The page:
Vaati has a sim­i­lar ded­i­ca­tion to con­tent, com­mit­ting at least five to ten hours of work per video to en­sure ev­ery piece of con­tent is up to stan­dard, not count­ing the work in­volved in re­search, play time and the many other ne­ces­si­ties of main­tain­ing a chan­nel. “Imag­ine if some­one clicks through to your chan­nel page af­ter see­ing one of your videos.” Michael says. “The sec­ond video they watch might de­cide whether they be­come a sub­scriber, and it's im­por­tant to have a chan­nel full of great en­ter­tain­ment.”

A vet­eran of the YouTube ‘Let’s Play’ scene, 31-year-old Kurt J Mac spends at least 50 hours a week in his Chicago study work­ing on Minecraft-cen­tric chan­nel Far Lands or Bust.

"There is a lot of com­pe­ti­tion," he ex­plained in a re­cent in­ter­view. "In or­der to stay rel­e­vant, it is es­sen­tial to have con­tent seven days a week. The big­gest mis­con­cep­tion is that we gam­ing YouTu­bers sim­ply play games all day, when in fact the ac­tual play­ing and record­ing game­play ac­counts to only about a quar­ter of the time spent."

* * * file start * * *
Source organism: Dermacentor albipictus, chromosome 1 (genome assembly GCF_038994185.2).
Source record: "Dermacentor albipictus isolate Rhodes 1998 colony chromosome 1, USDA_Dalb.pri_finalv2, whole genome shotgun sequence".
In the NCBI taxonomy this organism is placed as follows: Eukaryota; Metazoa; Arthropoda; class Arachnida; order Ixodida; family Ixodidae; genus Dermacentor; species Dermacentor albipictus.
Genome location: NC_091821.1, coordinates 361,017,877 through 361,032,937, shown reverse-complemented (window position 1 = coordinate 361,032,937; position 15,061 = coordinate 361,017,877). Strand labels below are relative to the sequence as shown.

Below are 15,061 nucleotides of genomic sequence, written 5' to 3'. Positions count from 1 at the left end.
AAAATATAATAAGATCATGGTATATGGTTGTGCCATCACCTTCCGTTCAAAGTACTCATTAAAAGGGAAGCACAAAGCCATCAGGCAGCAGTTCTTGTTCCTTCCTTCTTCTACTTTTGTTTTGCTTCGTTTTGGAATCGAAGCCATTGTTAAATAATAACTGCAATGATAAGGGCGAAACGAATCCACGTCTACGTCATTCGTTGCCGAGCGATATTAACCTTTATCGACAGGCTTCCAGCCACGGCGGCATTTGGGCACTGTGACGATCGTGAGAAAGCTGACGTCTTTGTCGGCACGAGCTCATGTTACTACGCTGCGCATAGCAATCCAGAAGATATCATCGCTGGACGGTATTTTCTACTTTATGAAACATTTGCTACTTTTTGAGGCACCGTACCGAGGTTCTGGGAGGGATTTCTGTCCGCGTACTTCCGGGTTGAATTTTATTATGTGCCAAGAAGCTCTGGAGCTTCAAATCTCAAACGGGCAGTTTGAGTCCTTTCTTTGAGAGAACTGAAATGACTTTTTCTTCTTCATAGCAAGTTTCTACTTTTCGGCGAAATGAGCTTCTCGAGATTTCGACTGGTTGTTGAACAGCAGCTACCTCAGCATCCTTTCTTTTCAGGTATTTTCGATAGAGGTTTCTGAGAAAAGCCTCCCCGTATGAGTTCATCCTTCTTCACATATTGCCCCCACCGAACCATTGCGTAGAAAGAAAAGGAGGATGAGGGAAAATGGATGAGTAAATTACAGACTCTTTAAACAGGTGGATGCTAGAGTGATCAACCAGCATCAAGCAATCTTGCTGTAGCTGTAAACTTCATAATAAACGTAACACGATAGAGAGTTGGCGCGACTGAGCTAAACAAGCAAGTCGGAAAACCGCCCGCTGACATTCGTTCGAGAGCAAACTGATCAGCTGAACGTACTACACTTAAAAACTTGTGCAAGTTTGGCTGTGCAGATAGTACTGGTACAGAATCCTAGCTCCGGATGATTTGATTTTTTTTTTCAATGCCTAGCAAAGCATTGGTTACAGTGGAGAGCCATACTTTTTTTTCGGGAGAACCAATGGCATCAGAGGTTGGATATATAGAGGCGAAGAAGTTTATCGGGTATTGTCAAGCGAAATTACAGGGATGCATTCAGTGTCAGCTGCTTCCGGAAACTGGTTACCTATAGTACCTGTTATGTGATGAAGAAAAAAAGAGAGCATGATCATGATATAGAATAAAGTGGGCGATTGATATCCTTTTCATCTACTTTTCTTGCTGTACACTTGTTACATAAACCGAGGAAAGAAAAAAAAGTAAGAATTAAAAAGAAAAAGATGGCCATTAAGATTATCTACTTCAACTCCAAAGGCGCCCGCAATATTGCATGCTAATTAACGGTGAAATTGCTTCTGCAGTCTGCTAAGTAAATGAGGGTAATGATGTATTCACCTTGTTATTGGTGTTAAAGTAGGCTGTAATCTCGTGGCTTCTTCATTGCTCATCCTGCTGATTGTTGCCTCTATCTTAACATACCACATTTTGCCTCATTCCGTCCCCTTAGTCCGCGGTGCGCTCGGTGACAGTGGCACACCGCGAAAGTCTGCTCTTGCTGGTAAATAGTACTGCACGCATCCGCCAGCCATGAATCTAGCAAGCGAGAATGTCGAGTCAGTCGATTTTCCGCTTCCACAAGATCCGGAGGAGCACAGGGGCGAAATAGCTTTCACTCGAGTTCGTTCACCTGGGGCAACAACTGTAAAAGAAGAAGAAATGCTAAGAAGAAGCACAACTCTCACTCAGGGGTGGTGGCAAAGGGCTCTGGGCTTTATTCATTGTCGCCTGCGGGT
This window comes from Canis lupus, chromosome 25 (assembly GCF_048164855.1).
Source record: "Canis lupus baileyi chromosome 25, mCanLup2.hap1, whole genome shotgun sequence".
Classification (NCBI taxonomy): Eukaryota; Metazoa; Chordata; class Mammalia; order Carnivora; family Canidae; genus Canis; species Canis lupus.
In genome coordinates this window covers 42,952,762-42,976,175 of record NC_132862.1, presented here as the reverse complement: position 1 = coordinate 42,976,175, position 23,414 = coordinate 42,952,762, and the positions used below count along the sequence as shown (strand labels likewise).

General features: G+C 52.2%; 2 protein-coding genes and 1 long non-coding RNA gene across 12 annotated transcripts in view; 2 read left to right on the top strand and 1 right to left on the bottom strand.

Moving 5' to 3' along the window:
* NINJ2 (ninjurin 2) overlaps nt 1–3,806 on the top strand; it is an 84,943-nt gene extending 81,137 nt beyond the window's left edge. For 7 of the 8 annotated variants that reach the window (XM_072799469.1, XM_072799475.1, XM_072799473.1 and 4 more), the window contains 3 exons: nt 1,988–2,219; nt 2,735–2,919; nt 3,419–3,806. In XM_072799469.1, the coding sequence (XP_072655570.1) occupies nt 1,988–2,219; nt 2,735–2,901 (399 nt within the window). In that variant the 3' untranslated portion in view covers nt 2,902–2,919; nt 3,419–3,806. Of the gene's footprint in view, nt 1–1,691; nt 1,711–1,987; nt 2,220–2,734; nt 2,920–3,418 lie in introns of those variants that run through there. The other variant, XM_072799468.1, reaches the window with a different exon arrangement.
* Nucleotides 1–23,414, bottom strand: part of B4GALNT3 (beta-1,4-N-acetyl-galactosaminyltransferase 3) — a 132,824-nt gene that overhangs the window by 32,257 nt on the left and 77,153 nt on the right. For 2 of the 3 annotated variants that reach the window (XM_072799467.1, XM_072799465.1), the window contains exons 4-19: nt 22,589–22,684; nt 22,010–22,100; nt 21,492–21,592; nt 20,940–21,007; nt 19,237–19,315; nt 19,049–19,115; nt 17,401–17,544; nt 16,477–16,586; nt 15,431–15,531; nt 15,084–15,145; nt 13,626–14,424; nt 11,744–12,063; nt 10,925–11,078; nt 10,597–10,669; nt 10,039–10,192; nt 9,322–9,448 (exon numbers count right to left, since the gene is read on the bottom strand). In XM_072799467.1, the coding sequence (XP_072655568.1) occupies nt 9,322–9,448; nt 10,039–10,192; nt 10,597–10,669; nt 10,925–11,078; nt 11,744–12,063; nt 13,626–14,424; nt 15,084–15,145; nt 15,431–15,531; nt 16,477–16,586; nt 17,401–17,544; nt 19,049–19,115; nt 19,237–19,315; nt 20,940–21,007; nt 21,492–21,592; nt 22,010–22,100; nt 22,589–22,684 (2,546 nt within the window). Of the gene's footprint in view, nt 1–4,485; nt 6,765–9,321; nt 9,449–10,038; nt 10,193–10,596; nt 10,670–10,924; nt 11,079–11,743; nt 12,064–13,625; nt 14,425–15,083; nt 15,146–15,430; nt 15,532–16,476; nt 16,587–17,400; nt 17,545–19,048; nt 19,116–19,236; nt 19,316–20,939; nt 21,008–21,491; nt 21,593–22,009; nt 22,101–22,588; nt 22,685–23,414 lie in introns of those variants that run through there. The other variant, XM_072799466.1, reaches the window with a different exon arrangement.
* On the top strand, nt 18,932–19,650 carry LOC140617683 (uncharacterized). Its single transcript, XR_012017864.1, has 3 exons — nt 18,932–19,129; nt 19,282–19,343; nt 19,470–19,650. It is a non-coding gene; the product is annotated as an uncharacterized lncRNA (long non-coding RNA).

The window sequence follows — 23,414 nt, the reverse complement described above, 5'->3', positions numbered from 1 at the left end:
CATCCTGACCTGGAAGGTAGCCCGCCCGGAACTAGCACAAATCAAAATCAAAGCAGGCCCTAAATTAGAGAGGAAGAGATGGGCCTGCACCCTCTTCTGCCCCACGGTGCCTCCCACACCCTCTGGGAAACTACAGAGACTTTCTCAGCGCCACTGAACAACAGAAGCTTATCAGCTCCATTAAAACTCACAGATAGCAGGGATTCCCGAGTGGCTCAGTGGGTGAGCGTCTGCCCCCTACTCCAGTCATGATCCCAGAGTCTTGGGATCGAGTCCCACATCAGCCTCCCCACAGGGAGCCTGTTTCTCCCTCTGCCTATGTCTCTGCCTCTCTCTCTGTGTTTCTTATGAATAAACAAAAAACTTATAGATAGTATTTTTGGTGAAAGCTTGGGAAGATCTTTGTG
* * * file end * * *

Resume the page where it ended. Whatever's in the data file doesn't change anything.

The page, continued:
For the past three years, Kurt has been walk­ing in the same di­rec­tion in Minecraft, quest­ing for the fa­bled far lands that cre­ator Markus ‘Notch’ Persson orig­i­nally ad­dressed on his de­vel­oper’s blog. In ear­lier builds, the game’s ran­domly gen­er­ated maps have a limit, a sus­pected flaw that once a cer­tain point is breached strange anom­alies will start to ap­pear. The bug has since been fixed, but Kurt’s ver­sion of the game hasn’t been up­dated in a long while. "When I set out I was kind of un­der­pre­pared," he ad­mits. “If it was a three-year jour­ney and I had got­ten there al­ready, it prob­a­bly wouldn't be as spe­cial a thing. If, 20 years down the line, I fi­nally make it, that would be a cool thing!"

To Mo­jang’s credit, Kurt pre­dicts that it will take at least that amount of time be­fore he reaches those far off lands but, as is the case with many great ad­ven­tures, the jour­ney has be­come the fo­cus of his chan­nel, much more so than the des­ti­na­tion.